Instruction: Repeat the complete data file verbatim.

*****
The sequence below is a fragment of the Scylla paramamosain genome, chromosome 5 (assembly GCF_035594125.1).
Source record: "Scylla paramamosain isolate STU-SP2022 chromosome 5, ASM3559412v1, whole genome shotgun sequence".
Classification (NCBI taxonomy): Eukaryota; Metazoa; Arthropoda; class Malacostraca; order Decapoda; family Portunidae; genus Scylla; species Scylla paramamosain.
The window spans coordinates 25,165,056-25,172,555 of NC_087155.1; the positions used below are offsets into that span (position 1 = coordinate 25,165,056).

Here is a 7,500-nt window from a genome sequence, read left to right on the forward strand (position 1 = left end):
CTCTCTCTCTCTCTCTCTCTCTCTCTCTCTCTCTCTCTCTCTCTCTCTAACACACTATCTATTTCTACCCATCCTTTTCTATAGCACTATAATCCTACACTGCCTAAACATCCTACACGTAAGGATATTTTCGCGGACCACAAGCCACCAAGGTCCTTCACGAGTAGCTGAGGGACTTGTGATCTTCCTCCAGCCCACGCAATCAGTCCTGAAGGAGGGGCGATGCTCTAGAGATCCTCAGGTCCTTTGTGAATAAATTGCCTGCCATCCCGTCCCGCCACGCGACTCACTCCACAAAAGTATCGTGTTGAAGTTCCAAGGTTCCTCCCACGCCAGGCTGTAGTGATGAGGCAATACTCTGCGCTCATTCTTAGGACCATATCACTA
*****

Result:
The sequence below is a fragment of the Scylla paramamosain genome, chromosome 5 (assembly GCF_035594125.1).
Source record: "Scylla paramamosain isolate STU-SP2022 chromosome 5, ASM3559412v1, whole genome shotgun sequence".
Classification (NCBI taxonomy): Eukaryota; Metazoa; Arthropoda; class Malacostraca; order Decapoda; family Portunidae; genus Scylla; species Scylla paramamosain.
The window spans coordinates 25,165,056-25,172,555 of NC_087155.1; the positions used below are offsets into that span (position 1 = coordinate 25,165,056).

Here is a 7,500-nt window from a genome sequence, read left to right on the forward strand (position 1 = left end):
CTCTCTCTCTCTCTCTCTCTCTCTCTCTCTCTCTCTCTCTCTCTCTCTAACACACTATCTATTTCTACCCATCCTTTTCTATAGCACTATAATCCTACACTGCCTAAACATCCTACACGTAAGGATATTTTCGCGGACCACAAGCCACCAAGGTCCTTCACGAGTAGCTGAGGGACTTGTGATCTTCCTCCAGCCCACGCAATCAGTCCTGAAGGAGGGGCGATGCTCTAGAGATCCTCAGGTCCTTTGTGAATAAATTGCCTGCCATCCCGTCCCGCCACGCGACTCACTCCACAAAAGTATCGTGTTGAAGTTCCAAGGTTCCTCCCACGCCAGGCTGTAGTGATGAGGCAATACTCTGCGCTCATTCTTAGGACCATATCACTA